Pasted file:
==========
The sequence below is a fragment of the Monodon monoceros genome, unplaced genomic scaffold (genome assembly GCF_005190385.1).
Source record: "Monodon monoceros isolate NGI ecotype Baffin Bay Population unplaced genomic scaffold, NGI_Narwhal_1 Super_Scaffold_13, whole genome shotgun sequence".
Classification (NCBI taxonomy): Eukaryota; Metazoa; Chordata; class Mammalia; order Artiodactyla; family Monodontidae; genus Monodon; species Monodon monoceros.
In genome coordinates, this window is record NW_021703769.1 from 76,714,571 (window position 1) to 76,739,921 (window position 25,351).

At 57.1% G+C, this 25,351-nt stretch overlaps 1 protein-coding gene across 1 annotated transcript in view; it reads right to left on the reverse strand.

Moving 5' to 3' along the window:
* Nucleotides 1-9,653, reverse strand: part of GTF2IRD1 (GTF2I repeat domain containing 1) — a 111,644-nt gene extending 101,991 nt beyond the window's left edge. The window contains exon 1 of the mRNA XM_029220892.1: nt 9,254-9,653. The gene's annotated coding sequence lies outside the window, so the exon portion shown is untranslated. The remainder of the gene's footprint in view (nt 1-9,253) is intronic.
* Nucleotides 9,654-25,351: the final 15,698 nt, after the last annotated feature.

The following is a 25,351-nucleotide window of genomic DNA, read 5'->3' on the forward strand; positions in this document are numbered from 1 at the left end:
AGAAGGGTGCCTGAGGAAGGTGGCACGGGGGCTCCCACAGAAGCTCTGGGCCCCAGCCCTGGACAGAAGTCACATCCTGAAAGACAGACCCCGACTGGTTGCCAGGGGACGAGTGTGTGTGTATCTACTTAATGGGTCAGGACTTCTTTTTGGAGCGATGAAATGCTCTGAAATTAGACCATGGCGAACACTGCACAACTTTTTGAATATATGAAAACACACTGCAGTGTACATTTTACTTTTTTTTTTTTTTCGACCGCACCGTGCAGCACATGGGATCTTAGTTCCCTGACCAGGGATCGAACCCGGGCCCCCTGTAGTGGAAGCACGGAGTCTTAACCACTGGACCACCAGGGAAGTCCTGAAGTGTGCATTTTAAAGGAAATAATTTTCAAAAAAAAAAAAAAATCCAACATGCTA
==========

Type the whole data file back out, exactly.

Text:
The sequence below is a fragment of the Monodon monoceros genome, unplaced genomic scaffold (genome assembly GCF_005190385.1).
Source record: "Monodon monoceros isolate NGI ecotype Baffin Bay Population unplaced genomic scaffold, NGI_Narwhal_1 Super_Scaffold_13, whole genome shotgun sequence".
Classification (NCBI taxonomy): Eukaryota; Metazoa; Chordata; class Mammalia; order Artiodactyla; family Monodontidae; genus Monodon; species Monodon monoceros.
In genome coordinates, this window is record NW_021703769.1 from 76,714,571 (window position 1) to 76,739,921 (window position 25,351).

At 57.1% G+C, this 25,351-nt stretch overlaps 1 protein-coding gene across 1 annotated transcript in view; it reads right to left on the reverse strand.

Moving 5' to 3' along the window:
* Nucleotides 1-9,653, reverse strand: part of GTF2IRD1 (GTF2I repeat domain containing 1) — a 111,644-nt gene extending 101,991 nt beyond the window's left edge. The window contains exon 1 of the mRNA XM_029220892.1: nt 9,254-9,653. The gene's annotated coding sequence lies outside the window, so the exon portion shown is untranslated. The remainder of the gene's footprint in view (nt 1-9,253) is intronic.
* Nucleotides 9,654-25,351: the final 15,698 nt, after the last annotated feature.

The following is a 25,351-nucleotide window of genomic DNA, read 5'->3' on the forward strand; positions in this document are numbered from 1 at the left end:
AGAAGGGTGCCTGAGGAAGGTGGCACGGGGGCTCCCACAGAAGCTCTGGGCCCCAGCCCTGGACAGAAGTCACATCCTGAAAGACAGACCCCGACTGGTTGCCAGGGGACGAGTGTGTGTGTATCTACTTAATGGGTCAGGACTTCTTTTTGGAGCGATGAAATGCTCTGAAATTAGACCATGGCGAACACTGCACAACTTTTTGAATATATGAAAACACACTGCAGTGTACATTTTACTTTTTTTTTTTTTTCGACCGCACCGTGCAGCACATGGGATCTTAGTTCCCTGACCAGGGATCGAACCCGGGCCCCCTGTAGTGGAAGCACGGAGTCTTAACCACTGGACCACCAGGGAAGTCCTGAAGTGTGCATTTTAAAGGAAATAATTTTCAAAAAAAAAAAAAAATCCAACATGCTA